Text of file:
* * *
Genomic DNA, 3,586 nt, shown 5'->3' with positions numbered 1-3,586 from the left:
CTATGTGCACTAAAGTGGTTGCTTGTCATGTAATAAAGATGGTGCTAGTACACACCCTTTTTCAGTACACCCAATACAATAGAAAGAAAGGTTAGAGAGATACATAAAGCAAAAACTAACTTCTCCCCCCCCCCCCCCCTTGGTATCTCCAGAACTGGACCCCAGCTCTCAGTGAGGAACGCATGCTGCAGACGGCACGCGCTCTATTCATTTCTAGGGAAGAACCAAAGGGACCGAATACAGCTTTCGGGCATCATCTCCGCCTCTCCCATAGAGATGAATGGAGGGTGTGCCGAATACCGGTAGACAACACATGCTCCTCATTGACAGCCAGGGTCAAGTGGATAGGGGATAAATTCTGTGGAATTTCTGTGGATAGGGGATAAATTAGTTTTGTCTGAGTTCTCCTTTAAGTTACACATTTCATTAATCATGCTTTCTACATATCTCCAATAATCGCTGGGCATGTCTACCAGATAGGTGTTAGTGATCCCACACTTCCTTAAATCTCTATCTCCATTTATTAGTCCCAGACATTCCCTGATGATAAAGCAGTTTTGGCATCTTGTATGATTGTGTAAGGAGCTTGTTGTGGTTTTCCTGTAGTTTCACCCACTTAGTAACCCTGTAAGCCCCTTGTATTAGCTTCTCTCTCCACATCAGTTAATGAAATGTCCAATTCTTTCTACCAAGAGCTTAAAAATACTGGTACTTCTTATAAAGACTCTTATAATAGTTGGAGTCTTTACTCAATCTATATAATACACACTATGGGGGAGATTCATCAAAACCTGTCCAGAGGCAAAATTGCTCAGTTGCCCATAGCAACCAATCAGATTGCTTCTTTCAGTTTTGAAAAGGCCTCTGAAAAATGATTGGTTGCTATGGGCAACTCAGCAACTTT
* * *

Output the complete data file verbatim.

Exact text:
Genomic DNA, 3,586 nt, shown 5'->3' with positions numbered 1-3,586 from the left:
CTATGTGCACTAAAGTGGTTGCTTGTCATGTAATAAAGATGGTGCTAGTACACACCCTTTTTCAGTACACCCAATACAATAGAAAGAAAGGTTAGAGAGATACATAAAGCAAAAACTAACTTCTCCCCCCCCCCCCCCCTTGGTATCTCCAGAACTGGACCCCAGCTCTCAGTGAGGAACGCATGCTGCAGACGGCACGCGCTCTATTCATTTCTAGGGAAGAACCAAAGGGACCGAATACAGCTTTCGGGCATCATCTCCGCCTCTCCCATAGAGATGAATGGAGGGTGTGCCGAATACCGGTAGACAACACATGCTCCTCATTGACAGCCAGGGTCAAGTGGATAGGGGATAAATTCTGTGGAATTTCTGTGGATAGGGGATAAATTAGTTTTGTCTGAGTTCTCCTTTAAGTTACACATTTCATTAATCATGCTTTCTACATATCTCCAATAATCGCTGGGCATGTCTACCAGATAGGTGTTAGTGATCCCACACTTCCTTAAATCTCTATCTCCATTTATTAGTCCCAGACATTCCCTGATGATAAAGCAGTTTTGGCATCTTGTATGATTGTGTAAGGAGCTTGTTGTGGTTTTCCTGTAGTTTCACCCACTTAGTAACCCTGTAAGCCCCTTGTATTAGCTTCTCTCTCCACATCAGTTAATGAAATGTCCAATTCTTTCTACCAAGAGCTTAAAAATACTGGTACTTCTTATAAAGACTCTTATAATAGTTGGAGTCTTTACTCAATCTATATAATACACACTATGGGGGAGATTCATCAAAACCTGTCCAGAGGCAAAATTGCTCAGTTGCCCATAGCAACCAATCAGATTGCTTCTTTCAGTTTTGAAAAGGCCTCTGAAAAATGATTGGTTGCTATGGGCAACTCAGCAACTTT